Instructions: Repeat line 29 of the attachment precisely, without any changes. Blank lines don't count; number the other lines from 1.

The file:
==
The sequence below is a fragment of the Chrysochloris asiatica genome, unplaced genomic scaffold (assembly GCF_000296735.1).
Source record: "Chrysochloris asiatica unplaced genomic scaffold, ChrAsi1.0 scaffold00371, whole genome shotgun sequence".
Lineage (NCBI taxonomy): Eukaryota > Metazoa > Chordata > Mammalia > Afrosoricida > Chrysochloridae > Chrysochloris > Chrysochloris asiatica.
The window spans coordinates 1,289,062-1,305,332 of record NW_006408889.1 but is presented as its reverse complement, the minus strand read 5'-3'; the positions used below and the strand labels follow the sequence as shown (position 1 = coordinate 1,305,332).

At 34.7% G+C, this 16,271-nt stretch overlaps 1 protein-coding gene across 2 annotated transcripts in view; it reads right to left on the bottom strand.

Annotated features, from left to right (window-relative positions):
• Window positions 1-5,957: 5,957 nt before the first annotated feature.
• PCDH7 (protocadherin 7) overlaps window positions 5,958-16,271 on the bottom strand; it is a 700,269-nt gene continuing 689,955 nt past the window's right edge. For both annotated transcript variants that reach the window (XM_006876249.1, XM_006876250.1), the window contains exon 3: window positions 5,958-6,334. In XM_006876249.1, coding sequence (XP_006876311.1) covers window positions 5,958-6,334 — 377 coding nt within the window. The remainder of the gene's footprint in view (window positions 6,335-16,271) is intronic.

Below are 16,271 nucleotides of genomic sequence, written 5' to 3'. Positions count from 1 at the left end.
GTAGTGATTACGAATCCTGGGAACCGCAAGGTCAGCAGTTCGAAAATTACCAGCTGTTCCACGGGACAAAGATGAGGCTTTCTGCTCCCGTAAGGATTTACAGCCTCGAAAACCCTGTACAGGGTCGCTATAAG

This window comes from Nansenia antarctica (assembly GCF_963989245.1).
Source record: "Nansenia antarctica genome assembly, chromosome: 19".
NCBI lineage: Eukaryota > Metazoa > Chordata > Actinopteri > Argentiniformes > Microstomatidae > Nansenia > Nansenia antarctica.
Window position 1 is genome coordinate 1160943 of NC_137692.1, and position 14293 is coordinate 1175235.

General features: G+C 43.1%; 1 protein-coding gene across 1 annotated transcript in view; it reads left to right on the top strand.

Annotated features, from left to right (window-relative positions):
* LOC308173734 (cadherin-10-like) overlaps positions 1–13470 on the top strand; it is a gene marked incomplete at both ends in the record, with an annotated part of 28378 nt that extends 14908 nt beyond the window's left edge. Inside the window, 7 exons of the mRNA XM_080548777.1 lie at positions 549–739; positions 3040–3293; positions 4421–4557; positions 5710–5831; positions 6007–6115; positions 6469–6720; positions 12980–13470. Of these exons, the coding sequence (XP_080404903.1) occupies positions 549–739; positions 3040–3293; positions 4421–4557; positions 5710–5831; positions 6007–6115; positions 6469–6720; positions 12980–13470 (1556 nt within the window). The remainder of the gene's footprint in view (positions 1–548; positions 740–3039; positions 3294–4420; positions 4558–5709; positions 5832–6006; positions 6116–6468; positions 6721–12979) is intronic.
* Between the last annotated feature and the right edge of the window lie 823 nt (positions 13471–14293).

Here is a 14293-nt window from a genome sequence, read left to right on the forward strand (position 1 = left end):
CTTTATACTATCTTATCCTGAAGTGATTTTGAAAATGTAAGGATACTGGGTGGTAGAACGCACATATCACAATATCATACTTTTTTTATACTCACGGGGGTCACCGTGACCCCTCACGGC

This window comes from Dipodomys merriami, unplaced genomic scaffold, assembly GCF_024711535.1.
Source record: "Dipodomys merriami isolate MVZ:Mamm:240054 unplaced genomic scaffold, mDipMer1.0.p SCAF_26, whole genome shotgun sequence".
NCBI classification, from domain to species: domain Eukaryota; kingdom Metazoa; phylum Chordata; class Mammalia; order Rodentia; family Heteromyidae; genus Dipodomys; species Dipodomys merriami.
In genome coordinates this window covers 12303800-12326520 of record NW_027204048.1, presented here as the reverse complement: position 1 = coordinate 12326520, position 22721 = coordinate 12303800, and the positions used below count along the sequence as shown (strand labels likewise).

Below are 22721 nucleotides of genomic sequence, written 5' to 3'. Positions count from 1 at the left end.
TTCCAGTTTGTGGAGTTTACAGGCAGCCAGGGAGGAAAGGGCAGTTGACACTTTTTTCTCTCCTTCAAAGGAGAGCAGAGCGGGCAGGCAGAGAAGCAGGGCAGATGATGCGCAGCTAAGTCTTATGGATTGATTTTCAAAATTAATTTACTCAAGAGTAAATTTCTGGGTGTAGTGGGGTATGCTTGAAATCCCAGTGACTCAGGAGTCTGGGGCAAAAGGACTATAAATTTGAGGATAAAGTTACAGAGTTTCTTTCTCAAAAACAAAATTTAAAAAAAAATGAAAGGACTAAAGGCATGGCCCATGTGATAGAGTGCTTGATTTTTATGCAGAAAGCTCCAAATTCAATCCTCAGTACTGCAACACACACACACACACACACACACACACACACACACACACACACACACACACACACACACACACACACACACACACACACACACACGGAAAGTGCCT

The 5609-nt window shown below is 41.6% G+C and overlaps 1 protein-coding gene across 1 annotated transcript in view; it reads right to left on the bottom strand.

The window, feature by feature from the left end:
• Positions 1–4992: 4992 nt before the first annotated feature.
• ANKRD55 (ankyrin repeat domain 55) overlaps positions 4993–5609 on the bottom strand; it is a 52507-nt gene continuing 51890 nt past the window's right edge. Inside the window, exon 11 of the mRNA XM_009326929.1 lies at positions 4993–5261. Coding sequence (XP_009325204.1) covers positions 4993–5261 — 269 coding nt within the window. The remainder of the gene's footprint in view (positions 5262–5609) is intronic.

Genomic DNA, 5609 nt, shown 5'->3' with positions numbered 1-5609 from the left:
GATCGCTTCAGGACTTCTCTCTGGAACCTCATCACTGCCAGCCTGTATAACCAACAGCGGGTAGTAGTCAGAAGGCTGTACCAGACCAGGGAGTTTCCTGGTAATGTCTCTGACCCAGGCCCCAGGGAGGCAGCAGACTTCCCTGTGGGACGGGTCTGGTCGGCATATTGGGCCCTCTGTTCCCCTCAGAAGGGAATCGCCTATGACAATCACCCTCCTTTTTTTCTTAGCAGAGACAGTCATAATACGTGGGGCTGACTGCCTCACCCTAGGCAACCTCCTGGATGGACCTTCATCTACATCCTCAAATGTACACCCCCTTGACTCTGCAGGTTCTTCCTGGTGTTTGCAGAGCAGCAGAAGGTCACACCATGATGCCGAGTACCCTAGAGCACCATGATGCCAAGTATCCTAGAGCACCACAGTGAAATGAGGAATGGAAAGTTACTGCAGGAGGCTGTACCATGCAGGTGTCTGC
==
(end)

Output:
• Positions 1–4992: 4992 nt before the first annotated feature.